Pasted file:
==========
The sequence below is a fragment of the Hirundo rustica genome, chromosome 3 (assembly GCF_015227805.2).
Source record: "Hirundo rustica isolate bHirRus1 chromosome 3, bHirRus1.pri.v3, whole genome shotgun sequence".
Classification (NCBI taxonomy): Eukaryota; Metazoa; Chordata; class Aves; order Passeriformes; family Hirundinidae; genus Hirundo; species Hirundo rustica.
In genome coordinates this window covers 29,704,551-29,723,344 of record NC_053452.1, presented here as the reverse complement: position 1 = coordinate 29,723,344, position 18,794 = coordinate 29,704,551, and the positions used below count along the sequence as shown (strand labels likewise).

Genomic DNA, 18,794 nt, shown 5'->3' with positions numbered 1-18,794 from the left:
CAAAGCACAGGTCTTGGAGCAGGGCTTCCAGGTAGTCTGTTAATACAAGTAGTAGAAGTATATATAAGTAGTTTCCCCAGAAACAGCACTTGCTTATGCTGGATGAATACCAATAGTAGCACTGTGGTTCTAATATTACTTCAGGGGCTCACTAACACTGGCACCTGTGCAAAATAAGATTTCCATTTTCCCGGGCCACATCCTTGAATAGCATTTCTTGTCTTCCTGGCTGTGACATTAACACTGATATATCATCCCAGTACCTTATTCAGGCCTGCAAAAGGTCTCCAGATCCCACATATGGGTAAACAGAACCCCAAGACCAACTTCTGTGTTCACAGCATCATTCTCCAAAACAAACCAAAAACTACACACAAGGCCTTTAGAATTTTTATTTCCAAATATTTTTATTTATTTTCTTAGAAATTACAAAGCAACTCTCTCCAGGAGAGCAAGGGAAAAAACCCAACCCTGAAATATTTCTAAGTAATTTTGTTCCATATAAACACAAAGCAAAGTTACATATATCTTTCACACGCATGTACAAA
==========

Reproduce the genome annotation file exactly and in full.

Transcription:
The sequence below is a fragment of the Hirundo rustica genome, chromosome 3 (assembly GCF_015227805.2).
Source record: "Hirundo rustica isolate bHirRus1 chromosome 3, bHirRus1.pri.v3, whole genome shotgun sequence".
Classification (NCBI taxonomy): Eukaryota; Metazoa; Chordata; class Aves; order Passeriformes; family Hirundinidae; genus Hirundo; species Hirundo rustica.
In genome coordinates this window covers 29,704,551-29,723,344 of record NC_053452.1, presented here as the reverse complement: position 1 = coordinate 29,723,344, position 18,794 = coordinate 29,704,551, and the positions used below count along the sequence as shown (strand labels likewise).

Genomic DNA, 18,794 nt, shown 5'->3' with positions numbered 1-18,794 from the left:
CAAAGCACAGGTCTTGGAGCAGGGCTTCCAGGTAGTCTGTTAATACAAGTAGTAGAAGTATATATAAGTAGTTTCCCCAGAAACAGCACTTGCTTATGCTGGATGAATACCAATAGTAGCACTGTGGTTCTAATATTACTTCAGGGGCTCACTAACACTGGCACCTGTGCAAAATAAGATTTCCATTTTCCCGGGCCACATCCTTGAATAGCATTTCTTGTCTTCCTGGCTGTGACATTAACACTGATATATCATCCCAGTACCTTATTCAGGCCTGCAAAAGGTCTCCAGATCCCACATATGGGTAAACAGAACCCCAAGACCAACTTCTGTGTTCACAGCATCATTCTCCAAAACAAACCAAAAACTACACACAAGGCCTTTAGAATTTTTATTTCCAAATATTTTTATTTATTTTCTTAGAAATTACAAAGCAACTCTCTCCAGGAGAGCAAGGGAAAAAACCCAACCCTGAAATATTTCTAAGTAATTTTGTTCCATATAAACACAAAGCAAAGTTACATATATCTTTCACACGCATGTACAAA